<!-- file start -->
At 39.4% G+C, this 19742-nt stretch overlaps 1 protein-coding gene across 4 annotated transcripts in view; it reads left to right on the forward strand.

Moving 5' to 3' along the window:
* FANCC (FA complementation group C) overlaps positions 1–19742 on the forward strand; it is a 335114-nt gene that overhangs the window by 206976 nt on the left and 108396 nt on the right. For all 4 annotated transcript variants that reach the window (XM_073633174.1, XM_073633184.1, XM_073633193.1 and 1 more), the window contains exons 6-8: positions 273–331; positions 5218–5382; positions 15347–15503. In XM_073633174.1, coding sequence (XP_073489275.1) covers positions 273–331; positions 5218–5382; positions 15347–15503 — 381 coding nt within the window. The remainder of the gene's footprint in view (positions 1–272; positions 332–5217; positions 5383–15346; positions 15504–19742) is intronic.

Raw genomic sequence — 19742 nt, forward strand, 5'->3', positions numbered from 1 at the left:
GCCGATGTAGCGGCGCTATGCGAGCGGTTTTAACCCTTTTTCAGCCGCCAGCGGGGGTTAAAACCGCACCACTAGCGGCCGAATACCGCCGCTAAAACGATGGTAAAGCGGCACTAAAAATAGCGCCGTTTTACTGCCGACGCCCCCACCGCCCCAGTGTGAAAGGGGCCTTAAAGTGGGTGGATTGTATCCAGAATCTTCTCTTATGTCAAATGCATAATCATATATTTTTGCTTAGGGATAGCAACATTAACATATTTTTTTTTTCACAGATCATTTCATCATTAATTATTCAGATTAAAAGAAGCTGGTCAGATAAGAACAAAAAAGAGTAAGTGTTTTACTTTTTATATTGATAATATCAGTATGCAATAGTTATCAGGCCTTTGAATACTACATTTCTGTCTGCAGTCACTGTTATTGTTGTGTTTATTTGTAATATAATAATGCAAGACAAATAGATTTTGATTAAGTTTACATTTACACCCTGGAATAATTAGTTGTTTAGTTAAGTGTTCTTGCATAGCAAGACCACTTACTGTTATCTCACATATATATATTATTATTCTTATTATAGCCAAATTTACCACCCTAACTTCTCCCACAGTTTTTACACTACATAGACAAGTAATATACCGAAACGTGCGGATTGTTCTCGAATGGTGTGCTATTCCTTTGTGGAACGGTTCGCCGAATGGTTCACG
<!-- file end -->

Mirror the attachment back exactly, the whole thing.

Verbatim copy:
At 39.4% G+C, this 19742-nt stretch overlaps 1 protein-coding gene across 4 annotated transcripts in view; it reads left to right on the forward strand.

Moving 5' to 3' along the window:
* FANCC (FA complementation group C) overlaps positions 1–19742 on the forward strand; it is a 335114-nt gene that overhangs the window by 206976 nt on the left and 108396 nt on the right. For all 4 annotated transcript variants that reach the window (XM_073633174.1, XM_073633184.1, XM_073633193.1 and 1 more), the window contains exons 6-8: positions 273–331; positions 5218–5382; positions 15347–15503. In XM_073633174.1, coding sequence (XP_073489275.1) covers positions 273–331; positions 5218–5382; positions 15347–15503 — 381 coding nt within the window. The remainder of the gene's footprint in view (positions 1–272; positions 332–5217; positions 5383–15346; positions 15504–19742) is intronic.

Raw genomic sequence — 19742 nt, forward strand, 5'->3', positions numbered from 1 at the left:
GCCGATGTAGCGGCGCTATGCGAGCGGTTTTAACCCTTTTTCAGCCGCCAGCGGGGGTTAAAACCGCACCACTAGCGGCCGAATACCGCCGCTAAAACGATGGTAAAGCGGCACTAAAAATAGCGCCGTTTTACTGCCGACGCCCCCACCGCCCCAGTGTGAAAGGGGCCTTAAAGTGGGTGGATTGTATCCAGAATCTTCTCTTATGTCAAATGCATAATCATATATTTTTGCTTAGGGATAGCAACATTAACATATTTTTTTTTTCACAGATCATTTCATCATTAATTATTCAGATTAAAAGAAGCTGGTCAGATAAGAACAAAAAAGAGTAAGTGTTTTACTTTTTATATTGATAATATCAGTATGCAATAGTTATCAGGCCTTTGAATACTACATTTCTGTCTGCAGTCACTGTTATTGTTGTGTTTATTTGTAATATAATAATGCAAGACAAATAGATTTTGATTAAGTTTACATTTACACCCTGGAATAATTAGTTGTTTAGTTAAGTGTTCTTGCATAGCAAGACCACTTACTGTTATCTCACATATATATATTATTATTCTTATTATAGCCAAATTTACCACCCTAACTTCTCCCACAGTTTTTACACTACATAGACAAGTAATATACCGAAACGTGCGGATTGTTCTCGAATGGTGTGCTATTCCTTTGTGGAACGGTTCGCCGAATGGTTCACG